CactusTechnology writer, Peter Svensson, wrote an interesting story called "Will video break the Internet?". From a technical point of view there are many factors to consider. If a large number of web "surfers" were using the Internet as their primary way to watch TV, there would be a problem. More capacity is clearly needed, especially as HD-TV becomes more prevalent. The pessimists — and some telecommunications operators — see rising fees to pay for the bandwidth expansion. Optimists know that various technologies such as multicasting, caching, digital video recorders, etc. are dramatically improving the Net’s ability to deliver video content and in parallel the cost per unit of technology continues to decline. History would suggest the optimistic view is the right one.
During the 1996 Olympic Games in Atlanta there was a bomb blast. Native Atlanta ex-patriots living in Japan and Germany and other parts of the world wanted to get as much news coverage as possible about the status but had few choices (there were no blogs then). The Internet Technology team at IBM in Southbury, Connecticut was running a large web infrastructure for the Games at the time and one of the engineers, Andy Stanford-Clark, got the idea to "stream" a local Atlanta radio station over the Internet using an IBM technology called Bamba. It was a very successful project but only a handful of people could listen simultaneously due to the limitations of the technology and the Internet. Some people thought that if there were large numbers of listeners "audio would break the Internet". Today millions of people consider audio over the Net as commonplace. (Listening to crystal clear classical music from KUSC-FM in Los Angeles through my Sqeezebox as I write this). Based on the tens of millions of daily visitors to YouTube, it is clear that video has also become commonplace. Another leading indicator is what is happening on campus. A number of universities have decided to use the Internet to deliver cable TV to their dormitories.
One of the issues Mr. Svensson raised in his story is "net neutrality", a term that means different things to different people. The fear is that the really large telecommunications companies that provide parts of the "backbone" of the Internet may decide to not only raise fees but also to be discriminatory. In the extreme it would mean that Verizon would block access to Google because they made a deal with Yahoo! or visa versa. The telcos have never been successful in getting into the content business so a new angle for them might be to make deals with content providers that would make their video move through the Internet backbone at a higher priority in return for fees. These fears have gotten the attention of lawmakers who are now talking about legislation to insure net neutrality. Legislation is the worst possible way to address the issue.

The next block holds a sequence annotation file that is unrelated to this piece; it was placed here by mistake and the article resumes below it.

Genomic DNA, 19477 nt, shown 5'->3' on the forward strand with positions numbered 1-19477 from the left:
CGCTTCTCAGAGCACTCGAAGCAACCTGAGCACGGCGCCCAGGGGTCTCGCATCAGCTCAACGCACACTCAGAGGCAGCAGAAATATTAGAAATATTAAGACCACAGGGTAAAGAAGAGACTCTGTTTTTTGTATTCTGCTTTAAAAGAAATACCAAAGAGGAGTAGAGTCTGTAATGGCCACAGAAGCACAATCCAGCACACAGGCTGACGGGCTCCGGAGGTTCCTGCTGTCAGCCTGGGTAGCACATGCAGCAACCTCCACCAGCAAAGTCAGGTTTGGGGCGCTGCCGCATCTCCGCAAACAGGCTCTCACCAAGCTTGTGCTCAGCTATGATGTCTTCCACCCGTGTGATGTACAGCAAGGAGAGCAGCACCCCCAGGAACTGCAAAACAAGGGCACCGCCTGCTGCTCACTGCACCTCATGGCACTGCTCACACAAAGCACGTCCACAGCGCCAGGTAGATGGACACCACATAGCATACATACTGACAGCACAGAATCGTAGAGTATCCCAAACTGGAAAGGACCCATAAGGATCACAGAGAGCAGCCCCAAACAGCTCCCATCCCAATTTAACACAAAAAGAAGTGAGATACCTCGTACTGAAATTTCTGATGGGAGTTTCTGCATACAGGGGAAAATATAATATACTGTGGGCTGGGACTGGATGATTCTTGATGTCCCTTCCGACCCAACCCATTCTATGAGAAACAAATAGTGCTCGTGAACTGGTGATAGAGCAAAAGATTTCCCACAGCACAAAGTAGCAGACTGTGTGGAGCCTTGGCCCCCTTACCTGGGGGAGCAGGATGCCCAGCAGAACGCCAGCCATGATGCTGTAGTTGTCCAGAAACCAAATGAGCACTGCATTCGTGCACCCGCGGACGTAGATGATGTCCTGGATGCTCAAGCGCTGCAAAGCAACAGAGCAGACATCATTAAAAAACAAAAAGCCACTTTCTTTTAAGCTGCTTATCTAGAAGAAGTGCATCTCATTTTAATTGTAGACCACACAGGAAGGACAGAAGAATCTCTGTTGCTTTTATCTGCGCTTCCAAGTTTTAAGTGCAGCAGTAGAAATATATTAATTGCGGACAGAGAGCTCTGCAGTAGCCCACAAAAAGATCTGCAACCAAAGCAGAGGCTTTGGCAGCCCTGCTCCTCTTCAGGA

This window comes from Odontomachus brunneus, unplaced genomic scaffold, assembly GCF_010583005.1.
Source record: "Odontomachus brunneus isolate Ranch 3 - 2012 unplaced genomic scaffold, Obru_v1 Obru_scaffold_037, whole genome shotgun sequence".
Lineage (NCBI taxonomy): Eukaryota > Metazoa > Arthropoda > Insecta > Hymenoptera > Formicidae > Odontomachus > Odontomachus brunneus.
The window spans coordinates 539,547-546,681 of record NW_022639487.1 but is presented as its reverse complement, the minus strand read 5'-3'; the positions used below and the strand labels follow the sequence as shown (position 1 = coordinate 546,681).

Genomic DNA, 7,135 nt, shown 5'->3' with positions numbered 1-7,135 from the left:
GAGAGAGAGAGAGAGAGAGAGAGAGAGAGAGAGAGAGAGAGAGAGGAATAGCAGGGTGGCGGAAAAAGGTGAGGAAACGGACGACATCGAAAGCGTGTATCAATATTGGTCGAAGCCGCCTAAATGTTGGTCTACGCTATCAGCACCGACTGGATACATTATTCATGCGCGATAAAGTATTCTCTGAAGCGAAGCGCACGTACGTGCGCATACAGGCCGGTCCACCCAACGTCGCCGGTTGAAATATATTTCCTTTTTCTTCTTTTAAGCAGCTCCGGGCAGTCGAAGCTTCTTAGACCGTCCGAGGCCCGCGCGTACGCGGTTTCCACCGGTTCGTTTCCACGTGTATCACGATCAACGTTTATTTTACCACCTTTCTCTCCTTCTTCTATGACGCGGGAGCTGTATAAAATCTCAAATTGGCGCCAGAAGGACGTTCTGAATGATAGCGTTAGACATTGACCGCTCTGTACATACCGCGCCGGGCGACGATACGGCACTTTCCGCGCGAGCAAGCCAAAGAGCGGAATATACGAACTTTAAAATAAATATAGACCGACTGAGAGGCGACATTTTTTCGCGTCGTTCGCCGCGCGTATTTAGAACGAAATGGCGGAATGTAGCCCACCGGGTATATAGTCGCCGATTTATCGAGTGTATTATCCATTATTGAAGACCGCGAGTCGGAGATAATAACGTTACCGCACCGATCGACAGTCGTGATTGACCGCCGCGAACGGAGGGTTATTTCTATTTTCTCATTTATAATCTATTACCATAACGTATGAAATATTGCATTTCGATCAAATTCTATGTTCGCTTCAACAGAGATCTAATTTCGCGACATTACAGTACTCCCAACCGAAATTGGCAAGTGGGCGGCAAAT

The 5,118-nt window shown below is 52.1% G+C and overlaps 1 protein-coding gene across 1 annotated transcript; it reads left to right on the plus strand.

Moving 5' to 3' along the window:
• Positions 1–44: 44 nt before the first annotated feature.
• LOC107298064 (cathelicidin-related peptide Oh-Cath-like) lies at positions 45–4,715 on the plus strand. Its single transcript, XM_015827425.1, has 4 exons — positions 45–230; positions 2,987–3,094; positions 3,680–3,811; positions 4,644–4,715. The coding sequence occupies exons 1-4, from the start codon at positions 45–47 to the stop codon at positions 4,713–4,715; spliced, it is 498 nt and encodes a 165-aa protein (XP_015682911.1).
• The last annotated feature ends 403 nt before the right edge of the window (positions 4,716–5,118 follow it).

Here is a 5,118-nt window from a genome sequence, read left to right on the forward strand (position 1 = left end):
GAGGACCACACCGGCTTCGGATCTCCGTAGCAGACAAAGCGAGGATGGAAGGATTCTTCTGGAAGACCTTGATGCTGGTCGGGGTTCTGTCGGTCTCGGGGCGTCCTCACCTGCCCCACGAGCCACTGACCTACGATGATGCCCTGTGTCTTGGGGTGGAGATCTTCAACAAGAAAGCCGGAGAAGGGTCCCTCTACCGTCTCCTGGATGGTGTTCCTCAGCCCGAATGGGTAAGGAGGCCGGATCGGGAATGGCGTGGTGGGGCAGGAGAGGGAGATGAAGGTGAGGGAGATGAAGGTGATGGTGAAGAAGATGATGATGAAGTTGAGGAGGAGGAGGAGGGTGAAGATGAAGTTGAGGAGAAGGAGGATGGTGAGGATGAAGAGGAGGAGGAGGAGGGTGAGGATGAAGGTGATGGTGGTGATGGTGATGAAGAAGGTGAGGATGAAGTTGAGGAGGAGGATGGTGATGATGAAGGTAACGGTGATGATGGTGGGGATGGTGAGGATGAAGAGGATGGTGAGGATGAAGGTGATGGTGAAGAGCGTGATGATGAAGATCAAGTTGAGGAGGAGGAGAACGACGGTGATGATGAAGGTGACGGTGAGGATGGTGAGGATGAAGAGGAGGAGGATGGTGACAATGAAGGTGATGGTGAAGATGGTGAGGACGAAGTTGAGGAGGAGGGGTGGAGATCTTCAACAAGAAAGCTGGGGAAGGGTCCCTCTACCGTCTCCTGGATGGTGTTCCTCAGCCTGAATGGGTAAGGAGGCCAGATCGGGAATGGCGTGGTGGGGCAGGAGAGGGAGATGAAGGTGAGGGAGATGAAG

What is really needed is more competition. In Japan, the Internet service available to consumers is significantly faster than in the U.S. and significantly less expensive. For example, Yahoo! Broadband offers 8 million bits per second for about $20 per month. Up to 100 million bits per second is available. What technical breakthrough have they had? None. The breakthrough was to separate the various infrastructure elements of Internet service and allow "Adam Smith’s invisible hand" to go to work. More competition means higher speeds and lower prices. In the U.S. we have legions of lawyers and lobbyists at work doing their best to gain protections for themselves and to slow the spread of innovation such as municipal wireless and voice over IP. Will video break the Internet? No. The biggest threat to freedom of choice for content at competitive prices is a lack of competition.
Misguided or overly-prescriptive legislation can have unintended consequences. It can often fix one problem and create two new ones or add yet another layer of protectionism. Mike Nelson, former Director for Technology Policy at the Federal Communications Commission (and former colleague at IBM), says "a lack of competition which lets companies exert monopoly or duopoly power is probably the biggest damper on innovation". Not all legislation is bad. It is possible to use it to increase competition and decrease regulation, to fund e-government pilot projects, “connect the unconnected,” or fund university education and research.

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